This ultimately spoiled the poll prospects of the NDA which ended up winning only 58 seats in 243-member Bihar Assembly.
That all is surely not well for the NDA is underlined from that fact that the Dalit community in Bihar is already said to be seething with anger over the way local courts, of late, acquitted all the accused persons involved in at least six Dalit massacre cases.
It all began in March 2009 when a trial court in Jehanabad district acquitted all the 10 accused persons for “lack of evidence” in Narayanpur massacre in which 11 Dalits had been gunned down by banned Ranvir Sena, a private militia of upper caste landlords.
Again in April 2012, the Patna High Court acquitted all the 23 persons accused of shooting dead 21 Dalits at Bathani Tola for lack of evidence. The same accused persons had earlier been convicted by the lower court and even sentenced – three were handed out death whereas the rest were awarded life imprisonment.
Same happened with all the 11 accused of Nagri massacre, who all were acquitted by the Patna High Court in March 2013 for lack of evidence. Here in this case too, all the 10 victims were Dalits who were killed in cold blood in Bhojpur district in 1998.
Again, the Patna High Court acquitted nine out of total 10 accused in the killing of 32 Dalit villagers at Miyanpur village in Aurangabad district in 2000. The acquittal came in July 2013 and the reason for it was the same – lack of evidence.
Similar judgment came in the Laxmanpur-Bathe massacre in which all the 26 accused charged with the massacre of 58 Dalit villagers were acquitted by the Patna High Court for lack of evidence. The blood-curdling incident had taken place in Jehanbad district in December 1998. After years-long trial, the Patna High Court finally acquitted all the 26 accused persons in October 2013 for lack of evidence.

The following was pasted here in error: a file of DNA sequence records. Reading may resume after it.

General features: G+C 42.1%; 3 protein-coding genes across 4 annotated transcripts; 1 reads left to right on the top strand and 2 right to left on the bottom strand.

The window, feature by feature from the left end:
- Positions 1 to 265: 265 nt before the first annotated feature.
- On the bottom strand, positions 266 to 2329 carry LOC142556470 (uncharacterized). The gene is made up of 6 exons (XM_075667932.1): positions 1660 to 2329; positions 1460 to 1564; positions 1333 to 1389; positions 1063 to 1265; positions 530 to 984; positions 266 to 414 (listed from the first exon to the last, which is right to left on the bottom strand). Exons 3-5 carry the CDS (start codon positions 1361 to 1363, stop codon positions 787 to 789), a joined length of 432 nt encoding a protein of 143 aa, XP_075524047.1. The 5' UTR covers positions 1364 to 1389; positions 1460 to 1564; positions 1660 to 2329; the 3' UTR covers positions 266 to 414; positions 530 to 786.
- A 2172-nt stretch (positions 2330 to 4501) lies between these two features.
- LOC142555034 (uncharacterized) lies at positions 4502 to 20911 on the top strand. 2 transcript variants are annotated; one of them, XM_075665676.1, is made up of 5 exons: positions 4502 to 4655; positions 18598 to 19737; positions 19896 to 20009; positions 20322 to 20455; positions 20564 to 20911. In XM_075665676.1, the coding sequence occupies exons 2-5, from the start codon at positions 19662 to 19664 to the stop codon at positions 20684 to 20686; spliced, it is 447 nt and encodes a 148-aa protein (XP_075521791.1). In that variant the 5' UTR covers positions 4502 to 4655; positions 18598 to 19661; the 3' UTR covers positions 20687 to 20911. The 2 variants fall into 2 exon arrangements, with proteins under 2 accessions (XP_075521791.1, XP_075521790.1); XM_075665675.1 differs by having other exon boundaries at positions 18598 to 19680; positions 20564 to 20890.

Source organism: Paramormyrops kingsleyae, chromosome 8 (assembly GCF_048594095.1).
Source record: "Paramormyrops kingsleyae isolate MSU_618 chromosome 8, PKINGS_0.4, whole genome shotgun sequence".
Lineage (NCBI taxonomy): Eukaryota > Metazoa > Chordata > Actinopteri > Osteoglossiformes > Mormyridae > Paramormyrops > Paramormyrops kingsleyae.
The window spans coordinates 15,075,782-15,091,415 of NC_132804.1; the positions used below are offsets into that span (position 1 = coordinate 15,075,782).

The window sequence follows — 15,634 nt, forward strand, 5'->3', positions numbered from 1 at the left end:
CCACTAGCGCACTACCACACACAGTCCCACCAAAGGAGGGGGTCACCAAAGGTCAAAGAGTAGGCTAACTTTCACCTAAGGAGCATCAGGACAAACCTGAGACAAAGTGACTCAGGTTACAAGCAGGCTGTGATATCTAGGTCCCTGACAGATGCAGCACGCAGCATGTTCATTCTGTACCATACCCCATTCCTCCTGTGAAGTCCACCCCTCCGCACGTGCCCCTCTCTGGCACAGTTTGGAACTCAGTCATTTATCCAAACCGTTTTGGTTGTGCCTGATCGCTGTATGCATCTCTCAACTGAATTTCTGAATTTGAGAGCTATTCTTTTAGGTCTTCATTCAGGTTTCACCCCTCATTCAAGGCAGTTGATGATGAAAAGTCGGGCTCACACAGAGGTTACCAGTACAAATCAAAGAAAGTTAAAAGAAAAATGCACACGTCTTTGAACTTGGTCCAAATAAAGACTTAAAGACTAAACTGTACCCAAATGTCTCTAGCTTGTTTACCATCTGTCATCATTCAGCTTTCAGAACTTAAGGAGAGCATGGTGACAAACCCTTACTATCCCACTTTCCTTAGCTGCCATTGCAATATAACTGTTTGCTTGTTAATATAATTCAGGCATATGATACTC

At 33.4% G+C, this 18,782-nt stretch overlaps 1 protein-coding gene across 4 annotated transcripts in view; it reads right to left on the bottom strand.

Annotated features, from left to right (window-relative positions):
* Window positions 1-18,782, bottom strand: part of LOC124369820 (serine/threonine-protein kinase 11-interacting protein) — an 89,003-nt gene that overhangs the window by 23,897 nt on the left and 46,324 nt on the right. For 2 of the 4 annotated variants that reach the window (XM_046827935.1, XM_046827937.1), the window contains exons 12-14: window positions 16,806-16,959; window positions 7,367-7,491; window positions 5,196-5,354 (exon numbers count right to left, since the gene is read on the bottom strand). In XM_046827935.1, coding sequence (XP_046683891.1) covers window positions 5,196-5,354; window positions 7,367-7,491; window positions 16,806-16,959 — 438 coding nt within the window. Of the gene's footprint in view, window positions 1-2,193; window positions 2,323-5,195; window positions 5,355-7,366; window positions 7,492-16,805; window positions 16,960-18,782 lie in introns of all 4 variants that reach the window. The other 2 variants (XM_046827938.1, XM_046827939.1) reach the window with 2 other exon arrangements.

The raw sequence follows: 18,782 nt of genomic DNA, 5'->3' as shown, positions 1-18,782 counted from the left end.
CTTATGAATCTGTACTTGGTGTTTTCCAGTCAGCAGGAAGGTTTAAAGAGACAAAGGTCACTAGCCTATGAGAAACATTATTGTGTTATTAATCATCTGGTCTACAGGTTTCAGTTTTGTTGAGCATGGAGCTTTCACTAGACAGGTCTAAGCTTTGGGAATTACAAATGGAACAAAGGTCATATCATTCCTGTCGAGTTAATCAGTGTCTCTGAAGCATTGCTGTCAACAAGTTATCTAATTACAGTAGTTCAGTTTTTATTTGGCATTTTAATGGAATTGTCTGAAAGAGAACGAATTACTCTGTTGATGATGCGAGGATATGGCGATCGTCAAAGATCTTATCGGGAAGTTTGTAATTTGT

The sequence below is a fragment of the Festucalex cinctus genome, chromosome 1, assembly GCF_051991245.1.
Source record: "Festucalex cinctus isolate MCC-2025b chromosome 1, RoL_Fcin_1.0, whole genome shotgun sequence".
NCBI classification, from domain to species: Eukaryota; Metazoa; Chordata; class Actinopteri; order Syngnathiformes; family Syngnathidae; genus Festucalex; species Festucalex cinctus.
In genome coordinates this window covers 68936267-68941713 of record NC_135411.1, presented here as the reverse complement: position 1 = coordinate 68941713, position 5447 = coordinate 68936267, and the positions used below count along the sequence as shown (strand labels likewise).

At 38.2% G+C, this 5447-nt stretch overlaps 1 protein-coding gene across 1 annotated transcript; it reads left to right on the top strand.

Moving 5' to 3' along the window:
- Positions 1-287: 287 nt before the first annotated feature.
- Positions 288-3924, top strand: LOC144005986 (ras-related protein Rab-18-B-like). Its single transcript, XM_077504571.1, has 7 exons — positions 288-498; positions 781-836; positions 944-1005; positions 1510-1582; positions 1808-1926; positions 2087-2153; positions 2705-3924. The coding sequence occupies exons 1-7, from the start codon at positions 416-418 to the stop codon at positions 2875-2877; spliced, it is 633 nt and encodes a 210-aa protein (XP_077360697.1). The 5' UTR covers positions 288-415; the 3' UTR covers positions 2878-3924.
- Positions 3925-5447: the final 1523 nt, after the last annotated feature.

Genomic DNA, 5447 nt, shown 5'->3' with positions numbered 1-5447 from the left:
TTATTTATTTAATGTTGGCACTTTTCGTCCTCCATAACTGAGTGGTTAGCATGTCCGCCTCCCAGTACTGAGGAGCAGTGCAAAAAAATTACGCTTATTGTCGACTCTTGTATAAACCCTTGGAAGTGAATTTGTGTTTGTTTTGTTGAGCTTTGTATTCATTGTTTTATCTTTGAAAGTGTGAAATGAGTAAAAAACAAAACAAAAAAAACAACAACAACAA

All the accused persons had earlier been convicted by a local court – 16 of them were handed out death sentence whereas the rest were awarded life term.
Again, a local court in January 2015 acquitted all the 24 accused in the 1999 massacre of 23 Dalits at Shankar Bigha village in Jehanabad district for lack of evidence. The incident has drawn widespread condemnation from all sections after which then governor Sundar Singh Bhandari had recommended for President’s rule in Bihar although it didn’t last long.
What is strange is that all the acquittals came in between 2009 and 2015 when Nitish Kumar-led NDA government remained in power in Bihar, and the message has not gone down well within the Dalit community. This surely could mar the prospects of the NDA in the coming polls.
“The acquittals, in fact, are massacre of justice. It says there are no takers for the Dalit people in the state. The fact is that Dalits were killed in all the massacres and it’s also a fact that all the accused walked free. So who killed Dalits? The court should have answered this question,” said a Dalit leader who didn’t wish to be named.